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The AAPG/Datapages Combined Publications Database

AAPG Bulletin


Volume: 65 (1981)

Issue: 8. (August)

First Page: 1457

Last Page: 1475

Title: Hydrologic Framework of A Sabkha Along Arabian Gulf

Author(s): R. J. Patterson (2), D. J. J. Kinsman (3)


During the last 4,000 to 5,000 years, sedimentary offlap and a relative fall in sea level have resulted in the development of broad, gently seaward sloping (about 1:3,000) planar areas, or sabkhas, along much of the south shore of the Arabian (Persian) Gulf. The depth of the water table below the sabkha surface increases with distance from the sea until it reaches 1.0 to 1.5 m, after which it remains constant. When the water table depth is in the range of 1.0 to 1.5 m, the sabkha surface has reached a state of deflational equilibrium. The water table beneath the sabkha always slopes seaward indicating that the direction of ground-water flow is toward the sea. The subsurface flow system beneath the sabkha is part of a regional seaward flowing groundwater regime.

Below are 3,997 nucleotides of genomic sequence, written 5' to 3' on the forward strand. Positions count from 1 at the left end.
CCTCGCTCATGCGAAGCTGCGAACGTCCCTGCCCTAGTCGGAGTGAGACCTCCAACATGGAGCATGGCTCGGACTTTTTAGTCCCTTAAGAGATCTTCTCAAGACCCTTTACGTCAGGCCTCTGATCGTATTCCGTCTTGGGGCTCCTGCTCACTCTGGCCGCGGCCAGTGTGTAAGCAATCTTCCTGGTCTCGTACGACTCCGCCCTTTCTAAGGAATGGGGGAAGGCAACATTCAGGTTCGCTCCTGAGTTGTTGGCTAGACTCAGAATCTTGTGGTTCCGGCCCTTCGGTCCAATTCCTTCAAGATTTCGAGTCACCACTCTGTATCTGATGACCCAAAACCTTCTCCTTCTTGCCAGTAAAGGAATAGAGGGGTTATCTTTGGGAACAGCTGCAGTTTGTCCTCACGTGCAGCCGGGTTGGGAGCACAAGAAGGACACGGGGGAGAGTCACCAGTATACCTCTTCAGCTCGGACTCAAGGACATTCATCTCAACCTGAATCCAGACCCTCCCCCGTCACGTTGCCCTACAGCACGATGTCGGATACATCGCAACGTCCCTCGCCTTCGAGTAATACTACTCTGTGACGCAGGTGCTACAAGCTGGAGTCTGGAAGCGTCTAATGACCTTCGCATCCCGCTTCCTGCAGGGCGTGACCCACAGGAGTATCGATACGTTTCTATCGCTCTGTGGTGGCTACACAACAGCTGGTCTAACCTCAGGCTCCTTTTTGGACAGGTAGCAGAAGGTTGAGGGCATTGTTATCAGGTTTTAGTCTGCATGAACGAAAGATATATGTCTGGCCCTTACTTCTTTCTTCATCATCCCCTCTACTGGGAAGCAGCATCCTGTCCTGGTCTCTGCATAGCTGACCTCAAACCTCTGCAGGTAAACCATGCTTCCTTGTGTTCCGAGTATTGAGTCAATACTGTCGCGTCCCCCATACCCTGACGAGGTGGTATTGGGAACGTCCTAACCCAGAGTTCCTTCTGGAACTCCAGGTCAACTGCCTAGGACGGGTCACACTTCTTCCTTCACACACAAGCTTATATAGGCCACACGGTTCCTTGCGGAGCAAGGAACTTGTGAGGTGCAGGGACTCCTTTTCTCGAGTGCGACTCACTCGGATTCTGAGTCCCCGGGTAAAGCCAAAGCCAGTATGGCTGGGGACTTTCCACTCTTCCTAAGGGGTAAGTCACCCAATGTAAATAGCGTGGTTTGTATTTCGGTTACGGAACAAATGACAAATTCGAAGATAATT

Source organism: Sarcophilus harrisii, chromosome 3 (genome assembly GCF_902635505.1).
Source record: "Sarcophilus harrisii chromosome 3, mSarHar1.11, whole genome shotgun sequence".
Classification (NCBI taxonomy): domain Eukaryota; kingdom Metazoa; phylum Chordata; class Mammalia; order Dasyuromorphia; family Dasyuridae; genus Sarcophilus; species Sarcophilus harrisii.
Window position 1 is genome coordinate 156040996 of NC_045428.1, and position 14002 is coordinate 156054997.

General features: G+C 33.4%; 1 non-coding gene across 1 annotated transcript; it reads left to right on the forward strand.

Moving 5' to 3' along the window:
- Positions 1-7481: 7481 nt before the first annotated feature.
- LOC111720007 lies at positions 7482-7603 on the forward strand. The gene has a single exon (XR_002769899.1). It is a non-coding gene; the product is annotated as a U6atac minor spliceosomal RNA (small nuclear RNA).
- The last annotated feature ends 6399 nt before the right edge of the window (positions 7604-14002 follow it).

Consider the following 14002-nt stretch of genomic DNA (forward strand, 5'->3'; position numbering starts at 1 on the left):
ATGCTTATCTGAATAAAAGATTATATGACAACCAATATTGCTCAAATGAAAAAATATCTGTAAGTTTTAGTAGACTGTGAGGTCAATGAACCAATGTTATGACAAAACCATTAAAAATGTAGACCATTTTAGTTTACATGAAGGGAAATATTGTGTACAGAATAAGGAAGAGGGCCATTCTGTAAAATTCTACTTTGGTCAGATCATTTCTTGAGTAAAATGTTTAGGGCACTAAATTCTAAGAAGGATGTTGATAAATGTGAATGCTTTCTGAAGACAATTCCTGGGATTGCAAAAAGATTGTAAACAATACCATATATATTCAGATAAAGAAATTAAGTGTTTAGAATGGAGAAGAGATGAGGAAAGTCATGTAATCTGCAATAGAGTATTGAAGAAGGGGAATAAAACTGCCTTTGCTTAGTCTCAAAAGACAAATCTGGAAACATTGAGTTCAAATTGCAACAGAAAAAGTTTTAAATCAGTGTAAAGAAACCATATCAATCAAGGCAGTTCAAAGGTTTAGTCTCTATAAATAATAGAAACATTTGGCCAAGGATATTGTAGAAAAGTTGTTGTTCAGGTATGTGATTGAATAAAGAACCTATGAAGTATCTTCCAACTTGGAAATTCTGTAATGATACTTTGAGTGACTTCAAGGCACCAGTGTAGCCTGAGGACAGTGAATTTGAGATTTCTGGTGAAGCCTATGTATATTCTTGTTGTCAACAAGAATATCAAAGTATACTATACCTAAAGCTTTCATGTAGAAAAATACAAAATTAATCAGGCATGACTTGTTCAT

In the seaward part of the sabkha, a downward flow component is superimposed on the general seaward ground-water flow pattern as a result of the infiltration and percolation of water from shallow bodies of seawater that are propelled inland over the sabkha surface by strong onshore winds. Farther inland where marine flooding does not occur, the vertical flow component is directed upward in response to evaporative losses at the sabkha surface. The net rate of evaporation from the central parts of the sabkha is on the order of 6 cm ( ± factor of 2) of ground water per year.

A regional ground-water flow system which causes the water table level to rise as the sabkha progrades appears to be a requirement for the development and the preservation of broad sabkhas. Fluctuations in sea level during sabkha development influence the rate of progradation and the thickness of sedimentary facies. The refluxing of sabkha brines beneath the lagoons in the Abu Dhabi area indicates a mechanism for preserving anhydrite during marine transgressions, thus permitting the development of stacked sabkha successions which are common in the rock record.

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